Trailer for Liquid Assets (Click Here if you don’t see it above)
Last week I ordered a copy of Liquid Assets from the WPSU media store and had a chance to watch it over the weekend. The documentary debuted Fall 2008 on public television stations across the country. It provides an informative overview of the issues facing our Nation’s water infrastructure and the need to address it. Through a series of interviews and helpful computer animations, the video examines the infrastructure for our drinking water, wastewater, and stormwater, primarily concentrating on the public health and economic development issues. The documentary is a sobering look at the great need to maintain or replace our aging water systems. It was able to capture the magnitude of the problems while offering hope by showing how cities are addressing the problem. Boston, Philadelphia, Milwaukee, Washington D.C., New York City, Pittsburgh, Herminie,PA, Los Angeles, Las Vegas, and Atlanta are profiled.
The audience for the documentary is not design and engineering professionals who are steeped in these issues and have a firm grasp on them. The video is intended for a general audience that may not have a thorough understanding of water issues. My seven year old daughter sat with me to watch it and surprisingly she lasted over an hour before getting bored. She seemed to take a lot of way from the portions she did watch. Some of the basics the video teaches people is what watersheds are, how we get our water, and what a combined sewer overflow is. As an entertaining tool for bringing the general public up to speed with the issues, the documentary is excellent. A complementary community outreach toolkit is provided on-line. This toolkit provides information on how to conduct public workshops in your city and facilitate discussions about water issues. In addition, the documentary is broken into chapters that address specific topics, allowing for groups to tailor it to specific needs within their community. However, I would highly recommended watching the entire 86 minutes. In context of the whole, the chapters are much stronger.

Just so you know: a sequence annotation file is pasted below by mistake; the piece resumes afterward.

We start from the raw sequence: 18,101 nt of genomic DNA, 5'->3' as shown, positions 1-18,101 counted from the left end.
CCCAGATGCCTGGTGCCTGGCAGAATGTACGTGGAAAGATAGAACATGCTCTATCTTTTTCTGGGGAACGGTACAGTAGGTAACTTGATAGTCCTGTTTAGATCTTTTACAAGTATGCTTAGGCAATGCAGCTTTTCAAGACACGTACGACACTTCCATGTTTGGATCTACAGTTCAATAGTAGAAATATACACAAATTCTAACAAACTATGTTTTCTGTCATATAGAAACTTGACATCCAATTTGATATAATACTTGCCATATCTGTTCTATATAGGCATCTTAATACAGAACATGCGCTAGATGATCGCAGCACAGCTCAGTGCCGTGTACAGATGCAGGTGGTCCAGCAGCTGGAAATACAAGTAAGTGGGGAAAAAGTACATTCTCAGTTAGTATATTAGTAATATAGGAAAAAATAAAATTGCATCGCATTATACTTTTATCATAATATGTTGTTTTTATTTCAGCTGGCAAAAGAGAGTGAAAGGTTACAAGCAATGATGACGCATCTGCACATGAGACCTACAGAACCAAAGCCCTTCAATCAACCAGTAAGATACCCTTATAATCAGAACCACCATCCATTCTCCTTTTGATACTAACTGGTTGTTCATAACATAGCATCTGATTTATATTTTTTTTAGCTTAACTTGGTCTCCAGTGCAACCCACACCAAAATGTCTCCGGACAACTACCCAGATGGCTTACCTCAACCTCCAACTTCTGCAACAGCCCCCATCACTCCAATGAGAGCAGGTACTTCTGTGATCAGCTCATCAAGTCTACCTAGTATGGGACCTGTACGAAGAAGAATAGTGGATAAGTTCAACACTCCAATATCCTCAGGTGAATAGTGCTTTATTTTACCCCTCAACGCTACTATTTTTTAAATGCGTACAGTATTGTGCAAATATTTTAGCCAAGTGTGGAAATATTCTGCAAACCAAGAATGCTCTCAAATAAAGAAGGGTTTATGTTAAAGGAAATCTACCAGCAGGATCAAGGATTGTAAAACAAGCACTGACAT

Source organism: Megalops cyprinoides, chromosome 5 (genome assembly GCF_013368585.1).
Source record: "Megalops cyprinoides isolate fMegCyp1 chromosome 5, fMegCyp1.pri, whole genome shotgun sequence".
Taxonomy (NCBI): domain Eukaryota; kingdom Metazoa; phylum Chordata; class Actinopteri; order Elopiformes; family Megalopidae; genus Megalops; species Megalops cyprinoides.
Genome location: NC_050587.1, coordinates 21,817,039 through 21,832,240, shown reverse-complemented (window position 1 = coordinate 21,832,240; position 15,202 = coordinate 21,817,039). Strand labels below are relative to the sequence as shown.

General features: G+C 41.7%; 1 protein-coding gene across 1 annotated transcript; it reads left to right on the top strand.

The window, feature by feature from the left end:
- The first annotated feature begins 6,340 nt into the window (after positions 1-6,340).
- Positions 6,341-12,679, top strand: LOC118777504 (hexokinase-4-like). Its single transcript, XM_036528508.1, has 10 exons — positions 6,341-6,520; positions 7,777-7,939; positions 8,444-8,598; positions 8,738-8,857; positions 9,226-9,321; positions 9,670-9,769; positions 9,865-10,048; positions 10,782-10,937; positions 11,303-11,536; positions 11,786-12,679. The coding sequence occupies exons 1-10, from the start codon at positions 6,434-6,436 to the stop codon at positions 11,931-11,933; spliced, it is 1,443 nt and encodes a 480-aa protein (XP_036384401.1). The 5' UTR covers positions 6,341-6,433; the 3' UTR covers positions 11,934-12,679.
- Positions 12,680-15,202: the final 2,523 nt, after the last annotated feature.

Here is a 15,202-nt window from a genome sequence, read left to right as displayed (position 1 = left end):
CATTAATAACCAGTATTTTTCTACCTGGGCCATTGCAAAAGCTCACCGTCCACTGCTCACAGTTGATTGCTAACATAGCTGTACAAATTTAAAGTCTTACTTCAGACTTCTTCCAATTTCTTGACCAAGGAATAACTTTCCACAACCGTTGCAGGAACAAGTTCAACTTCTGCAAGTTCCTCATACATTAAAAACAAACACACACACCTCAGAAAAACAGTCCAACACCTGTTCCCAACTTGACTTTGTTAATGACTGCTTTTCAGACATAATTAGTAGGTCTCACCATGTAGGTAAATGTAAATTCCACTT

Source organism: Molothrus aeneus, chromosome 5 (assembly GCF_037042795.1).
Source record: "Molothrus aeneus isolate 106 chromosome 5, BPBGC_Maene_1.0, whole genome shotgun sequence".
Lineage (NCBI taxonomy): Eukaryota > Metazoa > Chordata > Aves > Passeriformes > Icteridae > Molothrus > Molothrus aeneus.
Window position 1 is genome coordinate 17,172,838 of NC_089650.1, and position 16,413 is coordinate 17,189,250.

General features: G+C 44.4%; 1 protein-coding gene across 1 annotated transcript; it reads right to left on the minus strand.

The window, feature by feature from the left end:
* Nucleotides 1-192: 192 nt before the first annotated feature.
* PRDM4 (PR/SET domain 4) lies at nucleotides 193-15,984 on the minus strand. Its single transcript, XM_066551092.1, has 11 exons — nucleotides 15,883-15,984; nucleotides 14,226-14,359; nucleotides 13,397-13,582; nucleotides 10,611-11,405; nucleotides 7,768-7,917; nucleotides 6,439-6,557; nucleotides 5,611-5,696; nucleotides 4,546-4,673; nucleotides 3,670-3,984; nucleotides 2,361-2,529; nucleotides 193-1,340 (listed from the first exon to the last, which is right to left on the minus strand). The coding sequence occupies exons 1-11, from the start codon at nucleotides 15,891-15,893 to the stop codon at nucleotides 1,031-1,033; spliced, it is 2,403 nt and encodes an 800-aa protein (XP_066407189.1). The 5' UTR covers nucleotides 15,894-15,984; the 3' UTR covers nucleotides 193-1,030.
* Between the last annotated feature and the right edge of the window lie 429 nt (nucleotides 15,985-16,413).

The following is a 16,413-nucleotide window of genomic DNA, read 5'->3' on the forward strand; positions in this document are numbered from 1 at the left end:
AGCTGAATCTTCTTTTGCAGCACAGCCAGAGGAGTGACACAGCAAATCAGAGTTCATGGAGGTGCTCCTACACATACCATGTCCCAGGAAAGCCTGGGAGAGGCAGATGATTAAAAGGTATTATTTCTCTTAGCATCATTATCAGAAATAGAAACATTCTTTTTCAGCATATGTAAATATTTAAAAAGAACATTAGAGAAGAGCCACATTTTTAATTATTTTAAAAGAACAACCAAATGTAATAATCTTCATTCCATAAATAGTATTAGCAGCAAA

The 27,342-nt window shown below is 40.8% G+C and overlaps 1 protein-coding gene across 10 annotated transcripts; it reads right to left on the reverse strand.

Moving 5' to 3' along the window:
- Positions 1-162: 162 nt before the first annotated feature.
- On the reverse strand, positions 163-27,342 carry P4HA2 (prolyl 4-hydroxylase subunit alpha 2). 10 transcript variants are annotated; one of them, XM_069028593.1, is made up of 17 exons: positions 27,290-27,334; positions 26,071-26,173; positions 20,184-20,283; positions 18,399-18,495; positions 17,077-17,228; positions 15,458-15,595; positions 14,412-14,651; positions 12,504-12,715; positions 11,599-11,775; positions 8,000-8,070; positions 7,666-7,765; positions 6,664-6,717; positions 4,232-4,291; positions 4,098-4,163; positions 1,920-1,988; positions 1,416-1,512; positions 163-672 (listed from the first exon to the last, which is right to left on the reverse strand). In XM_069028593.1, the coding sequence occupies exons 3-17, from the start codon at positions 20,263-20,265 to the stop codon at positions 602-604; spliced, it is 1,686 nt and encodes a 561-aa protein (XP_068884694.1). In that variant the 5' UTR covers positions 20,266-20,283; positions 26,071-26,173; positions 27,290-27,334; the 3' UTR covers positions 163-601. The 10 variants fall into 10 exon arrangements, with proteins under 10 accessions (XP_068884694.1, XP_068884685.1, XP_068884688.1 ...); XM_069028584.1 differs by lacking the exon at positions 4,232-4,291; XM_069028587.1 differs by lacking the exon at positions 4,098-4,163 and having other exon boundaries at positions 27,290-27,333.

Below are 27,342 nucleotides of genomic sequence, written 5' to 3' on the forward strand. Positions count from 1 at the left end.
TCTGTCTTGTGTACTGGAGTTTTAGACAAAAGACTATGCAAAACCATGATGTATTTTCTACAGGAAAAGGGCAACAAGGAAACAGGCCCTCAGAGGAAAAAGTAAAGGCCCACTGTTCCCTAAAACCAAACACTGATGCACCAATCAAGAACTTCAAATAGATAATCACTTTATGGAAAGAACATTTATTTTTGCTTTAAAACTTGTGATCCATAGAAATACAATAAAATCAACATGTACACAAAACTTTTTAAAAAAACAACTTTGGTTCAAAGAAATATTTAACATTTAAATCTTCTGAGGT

My only major disappointment was that green infrastructure was not addressed to any great depth. The Pittsburgh segment touched on it. The work of the Nine Mile Run Watershed Association was highlighted and concentrated on the Nine Mile Run Restoration. During this segment, there was some mention about street planting and rain barrels. Liquid Assets does however illustrate the issues green infrastructure can address within these troubled systems. This includes combined sewer overflows, protection of water sources, and non-point source water pollution.
Overall the video is a high quality documentary that can spur great discussions about the past, present, and future of our water system.